A lot of people are still inclined to dismiss Bitcoin as a fad or a non-factor in financial circles. Truth be told, those people will probably get by just fine. We’re still very far from a world where Bitcoin is a necessity in day-to-day transactions, and as a potential asset for investment it’s still just one of many options. In other words, there is no need to buy up Bitcoin, despite what some of the cryptocurrency’s most ardent proponents would have you believe.
But that doesn’t mean it’s a bad idea to get involved. Bitcoin has proven to have some staying power all over the world, and has the potential to be a lucrative resource. Here are three reasons to take it seriously in the coming years.
1. The Price Is Soaring
Back of November of 2013, Bitcoin reached an incredible peak in value, just under $1000. It was viewed by digital currency enthusiasts as a major validation of what they’d been arguing all along—that Bitcoin was valuable and that it would endure. But it crashed so quickly that just a month later an article in the Los Angeles Times asked Bitcoin supporters if they felt silly for buying in. In a matter of weeks it crashed from $979 to $638. By April of 2014 it was $421, and by early 2015 it was barely hovering above $200.
All that is to say that Bitcoin has spiked before. But the 2013 peak came out of nowhere and was quickly corrected. By contrast, Bitcoin has been rising steadily since that low point in 2015. Though it’s dropped off a bit in January, it started the year at an all-time high of $985. That doesn’t mean it will stay there, and it does mean, naturally, that buying up Bitcoin has become expensive. But the fact that it’s now trading at such soaring values, and that it returned to its 2013 peak, means it’s worth keeping an eye on.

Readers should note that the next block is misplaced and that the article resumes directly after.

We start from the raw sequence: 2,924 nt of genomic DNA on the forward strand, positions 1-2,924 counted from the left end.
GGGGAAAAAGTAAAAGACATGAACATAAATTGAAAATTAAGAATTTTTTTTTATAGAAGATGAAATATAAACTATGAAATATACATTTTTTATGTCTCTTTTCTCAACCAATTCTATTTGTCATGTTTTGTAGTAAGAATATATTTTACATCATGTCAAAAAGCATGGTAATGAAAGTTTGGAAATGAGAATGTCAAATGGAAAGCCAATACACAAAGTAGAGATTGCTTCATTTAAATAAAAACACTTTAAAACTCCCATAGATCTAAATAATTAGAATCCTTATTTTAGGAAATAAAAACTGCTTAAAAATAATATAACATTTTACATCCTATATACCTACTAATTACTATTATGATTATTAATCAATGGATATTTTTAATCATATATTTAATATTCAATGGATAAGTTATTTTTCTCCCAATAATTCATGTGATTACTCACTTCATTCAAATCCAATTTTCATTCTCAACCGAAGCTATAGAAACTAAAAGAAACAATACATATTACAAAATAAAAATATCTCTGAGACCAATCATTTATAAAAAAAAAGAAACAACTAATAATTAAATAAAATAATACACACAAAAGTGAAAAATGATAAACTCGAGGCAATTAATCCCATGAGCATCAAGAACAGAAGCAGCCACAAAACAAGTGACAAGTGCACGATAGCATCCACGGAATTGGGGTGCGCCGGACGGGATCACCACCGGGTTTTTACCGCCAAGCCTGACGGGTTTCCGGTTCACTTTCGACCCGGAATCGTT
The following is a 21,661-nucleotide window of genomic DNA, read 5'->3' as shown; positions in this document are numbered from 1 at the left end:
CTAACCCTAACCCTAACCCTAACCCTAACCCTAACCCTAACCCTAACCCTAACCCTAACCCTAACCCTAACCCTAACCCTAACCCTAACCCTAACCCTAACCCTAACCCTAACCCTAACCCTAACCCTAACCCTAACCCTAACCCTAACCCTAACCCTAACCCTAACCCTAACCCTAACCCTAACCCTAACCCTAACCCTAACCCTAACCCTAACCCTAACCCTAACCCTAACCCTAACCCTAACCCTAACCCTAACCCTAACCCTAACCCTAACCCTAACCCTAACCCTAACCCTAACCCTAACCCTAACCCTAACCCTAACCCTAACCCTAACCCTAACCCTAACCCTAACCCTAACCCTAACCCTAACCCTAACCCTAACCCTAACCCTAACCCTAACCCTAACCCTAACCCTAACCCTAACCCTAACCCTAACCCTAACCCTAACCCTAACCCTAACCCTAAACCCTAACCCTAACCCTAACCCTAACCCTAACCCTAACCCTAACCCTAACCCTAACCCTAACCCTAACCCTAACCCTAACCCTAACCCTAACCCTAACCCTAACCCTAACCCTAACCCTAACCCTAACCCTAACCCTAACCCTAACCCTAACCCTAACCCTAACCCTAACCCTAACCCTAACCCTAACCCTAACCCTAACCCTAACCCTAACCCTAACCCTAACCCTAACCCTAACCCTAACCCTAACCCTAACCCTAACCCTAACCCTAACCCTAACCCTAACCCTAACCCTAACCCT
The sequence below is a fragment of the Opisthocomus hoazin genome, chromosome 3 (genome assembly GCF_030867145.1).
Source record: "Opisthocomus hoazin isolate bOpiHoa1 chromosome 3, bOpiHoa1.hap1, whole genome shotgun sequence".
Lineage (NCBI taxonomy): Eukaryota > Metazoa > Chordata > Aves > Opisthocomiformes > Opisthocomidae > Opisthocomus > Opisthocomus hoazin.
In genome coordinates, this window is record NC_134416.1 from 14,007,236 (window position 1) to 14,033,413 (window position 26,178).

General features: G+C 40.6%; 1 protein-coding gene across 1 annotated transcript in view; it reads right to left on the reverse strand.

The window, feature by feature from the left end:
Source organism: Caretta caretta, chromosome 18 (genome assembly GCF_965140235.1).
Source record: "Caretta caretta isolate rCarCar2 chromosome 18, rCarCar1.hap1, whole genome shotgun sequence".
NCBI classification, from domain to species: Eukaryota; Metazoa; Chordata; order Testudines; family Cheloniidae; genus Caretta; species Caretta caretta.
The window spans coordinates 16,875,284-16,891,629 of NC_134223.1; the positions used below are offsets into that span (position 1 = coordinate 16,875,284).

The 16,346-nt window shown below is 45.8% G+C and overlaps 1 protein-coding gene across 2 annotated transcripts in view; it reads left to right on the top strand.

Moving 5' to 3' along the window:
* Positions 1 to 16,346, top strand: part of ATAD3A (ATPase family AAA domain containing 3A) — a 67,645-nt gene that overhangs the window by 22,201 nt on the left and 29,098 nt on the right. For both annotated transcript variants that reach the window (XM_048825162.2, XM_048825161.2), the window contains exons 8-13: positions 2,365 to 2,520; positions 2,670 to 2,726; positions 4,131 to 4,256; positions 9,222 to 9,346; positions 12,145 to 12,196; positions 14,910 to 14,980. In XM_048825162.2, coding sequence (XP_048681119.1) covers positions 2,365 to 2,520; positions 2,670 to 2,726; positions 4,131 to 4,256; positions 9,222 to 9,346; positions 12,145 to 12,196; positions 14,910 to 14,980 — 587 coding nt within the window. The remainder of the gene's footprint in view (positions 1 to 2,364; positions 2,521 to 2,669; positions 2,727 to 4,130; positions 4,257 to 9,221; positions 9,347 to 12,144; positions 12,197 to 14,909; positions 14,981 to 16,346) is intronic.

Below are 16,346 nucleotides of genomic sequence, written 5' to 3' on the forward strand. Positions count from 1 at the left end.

2. It’s Not Like Other Alt-Currencies
We tend to view Bitcoin and subsequently developed cryptocurrencies like a unique phenomenon—some sort of technological revolt against traditional currency. The truth is that the idea of alternative currencies goes back hundreds of years. People have always come up with different ways of paying for goods and services and exchanging wealth. However, looking at the history of alternative currencies they’ve almost always fizzled out without causing any sort of major disruption.
This wouldn’t seem to bode well for Bitcoin. One thing to note though is that it’s not necessarily being looked at as an alternative currency by the bulk of users. Instead, many are beginning to treat Bitcoin like a commodity to be used for investing purposes. That could wind up giving it more staying power than some of its historical predecessors.
3. Practical Usage Is Up
Even if Bitcoin’s staying power is seemingly being boosted by its status as a commodity, it still helps for it to have practical utility. While a handful of major online retailers are among the most significant merchants to have adopted Bitcoin use, small businesses are an emerging market for the cryptocurrency as well. We’re beginning to see independent stores and restaurants allowing Bitcoin payments, which should put the currency in higher demand.
None of this is to say that it’s absolutely necessary to buy up Bitcoin, but as we head into 2017, it’s time to reject the narrative that it’s a flash in the pan. Bitcoin is at least worthy of our attention.